However, most of the studies I could find were of fiber in grains but are typically supportive of eating more fiber like this one (Metabolic Effects of Dietary Fiber Consumption and Prevention of Diabetes . Martin O. Weickert Andreas F. H. Pfeiffer. The Journal of Nutrition, Volume 138, Issue 3, 1 March 2008, Pages 439–442).

Vegetables, of course, are also great sources of fiber so fruit isn’t needed to get the fiber (33 Vegetables High in Fiber).

Being totally random, I thought I’d compare a fruit I might eat to the vegetables that I do eat. I am comparing 100 g of Granny Smith Apples to 100 g of Broccoli and 100 g of Cauliflower.

Aren’t Computers Wonderful?

I found a neat tool to compare three foods for all of the known vitamins and macros.

The analysis is below but basically they are comparable for fiber and not for carbohydrates.

Nutrition Facts Comparison for:

#1 – Granny Smith Apples (Apples raw granny smith with skin) 100 grams (100g)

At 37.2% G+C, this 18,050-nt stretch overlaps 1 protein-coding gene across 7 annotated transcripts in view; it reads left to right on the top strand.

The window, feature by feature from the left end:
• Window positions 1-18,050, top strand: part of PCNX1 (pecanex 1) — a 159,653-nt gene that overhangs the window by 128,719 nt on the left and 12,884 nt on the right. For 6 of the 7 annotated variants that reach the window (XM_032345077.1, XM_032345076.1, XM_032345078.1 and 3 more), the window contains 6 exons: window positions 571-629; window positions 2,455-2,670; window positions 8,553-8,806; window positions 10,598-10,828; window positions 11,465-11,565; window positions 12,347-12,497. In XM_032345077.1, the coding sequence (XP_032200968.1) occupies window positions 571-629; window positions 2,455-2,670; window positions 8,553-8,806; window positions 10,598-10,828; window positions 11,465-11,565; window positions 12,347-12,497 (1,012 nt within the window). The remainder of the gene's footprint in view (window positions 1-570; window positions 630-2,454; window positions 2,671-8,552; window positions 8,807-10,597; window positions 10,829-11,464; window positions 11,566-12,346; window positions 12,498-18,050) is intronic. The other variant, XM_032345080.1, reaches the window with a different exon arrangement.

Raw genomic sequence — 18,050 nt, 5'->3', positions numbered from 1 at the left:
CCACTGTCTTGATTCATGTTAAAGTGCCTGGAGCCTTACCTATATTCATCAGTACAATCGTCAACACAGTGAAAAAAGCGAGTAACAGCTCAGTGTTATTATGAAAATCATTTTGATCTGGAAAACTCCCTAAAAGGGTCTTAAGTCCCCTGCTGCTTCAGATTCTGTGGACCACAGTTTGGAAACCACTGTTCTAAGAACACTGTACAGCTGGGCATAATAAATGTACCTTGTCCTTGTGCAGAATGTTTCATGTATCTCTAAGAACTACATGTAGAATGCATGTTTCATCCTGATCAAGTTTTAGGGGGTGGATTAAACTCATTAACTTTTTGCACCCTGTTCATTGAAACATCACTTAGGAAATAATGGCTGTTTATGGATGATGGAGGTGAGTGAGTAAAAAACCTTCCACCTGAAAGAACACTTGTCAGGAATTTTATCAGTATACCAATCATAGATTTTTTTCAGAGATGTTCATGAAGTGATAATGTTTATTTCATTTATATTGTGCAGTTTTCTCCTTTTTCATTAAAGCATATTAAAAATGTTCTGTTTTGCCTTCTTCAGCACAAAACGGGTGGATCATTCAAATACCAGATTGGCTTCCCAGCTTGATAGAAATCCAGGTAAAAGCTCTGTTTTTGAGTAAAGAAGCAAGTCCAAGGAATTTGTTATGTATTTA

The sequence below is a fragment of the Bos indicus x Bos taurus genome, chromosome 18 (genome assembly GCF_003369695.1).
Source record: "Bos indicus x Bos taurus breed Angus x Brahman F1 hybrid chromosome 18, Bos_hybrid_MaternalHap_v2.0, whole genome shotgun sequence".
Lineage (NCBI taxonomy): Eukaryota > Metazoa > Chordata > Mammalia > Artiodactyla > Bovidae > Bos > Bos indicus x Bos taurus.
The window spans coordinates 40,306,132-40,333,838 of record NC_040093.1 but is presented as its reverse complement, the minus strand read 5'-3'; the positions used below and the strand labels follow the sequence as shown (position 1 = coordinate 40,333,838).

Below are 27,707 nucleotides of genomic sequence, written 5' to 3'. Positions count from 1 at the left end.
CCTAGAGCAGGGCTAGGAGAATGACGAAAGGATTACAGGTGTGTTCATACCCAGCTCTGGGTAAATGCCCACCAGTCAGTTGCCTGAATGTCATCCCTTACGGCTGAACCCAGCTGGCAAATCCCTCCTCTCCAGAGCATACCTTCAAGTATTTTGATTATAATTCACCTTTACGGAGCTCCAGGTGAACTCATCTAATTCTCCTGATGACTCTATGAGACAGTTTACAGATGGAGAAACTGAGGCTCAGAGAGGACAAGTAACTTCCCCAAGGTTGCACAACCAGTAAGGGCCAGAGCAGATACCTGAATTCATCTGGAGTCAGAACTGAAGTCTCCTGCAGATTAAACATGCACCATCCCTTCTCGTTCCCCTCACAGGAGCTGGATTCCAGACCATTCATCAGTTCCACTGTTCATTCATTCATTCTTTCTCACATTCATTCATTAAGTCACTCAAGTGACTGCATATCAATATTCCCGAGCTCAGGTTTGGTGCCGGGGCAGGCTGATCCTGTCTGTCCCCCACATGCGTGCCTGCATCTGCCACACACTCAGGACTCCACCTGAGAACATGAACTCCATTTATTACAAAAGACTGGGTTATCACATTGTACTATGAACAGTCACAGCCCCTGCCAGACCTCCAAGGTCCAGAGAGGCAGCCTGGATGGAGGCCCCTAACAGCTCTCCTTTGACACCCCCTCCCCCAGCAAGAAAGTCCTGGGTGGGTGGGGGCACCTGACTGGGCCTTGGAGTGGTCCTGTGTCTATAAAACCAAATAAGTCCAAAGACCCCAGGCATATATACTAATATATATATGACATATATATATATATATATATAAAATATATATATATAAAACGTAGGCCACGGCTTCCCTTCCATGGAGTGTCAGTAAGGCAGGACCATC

#2 – Broccoli (Broccoli raw) 100 grams (100g)

#3 – Cauliflower (Cauliflower raw) 100 grams (100g)

Food Number #1 #2 #3
Serving Size (Grams) 100g 100g 100g
Macronutrients
Calories 58 34 25
Fat (%DV) 0.19g
(0%)
0.37g
(1%)
0.28g
(0%)
Saturated Fat (%DV) ~g
(0%)
0.039g
(0%)
0.13g
(1%)
Cholesterol (%DV) ~mg
(0%)
0mg
(0%)
0mg
(0%)
Carbs (%DV) 13.6g
(5%)
6.6g
(2%)
5g
(2%)
Fiber (%DV) 2.8g
(11%)
2.6g
(10%)
2g
(8%)
Net-Carbs 10.8g 4g 3g
Sugar 9.6g 1.7g 1.9g
Protein 0.4g
(1%)
2.8g
(6%)
1.9g
(4%)
Vitamins
Vitamin A (%DV) 100IU
(2%)
623IU
(12%)
0IU
(0%)
Retinol Equiv. 5μg 31μg 0μg
Retinol ~μg 0μg 0μg
Alpha-Carotene 0μg 25μg 0μg
Beta-Carotene 59μg 361μg 0μg
Beta-cryptoxanthin 2μg 1μg 0μg
Vitamin B1 (%DV)
Thiamin
0.019mg
(1%)
0.071mg
(5%)
0.05mg
(3%)
Vitamin B2 (%DV)
Riboflavin
0.025mg
(1%)
0.117mg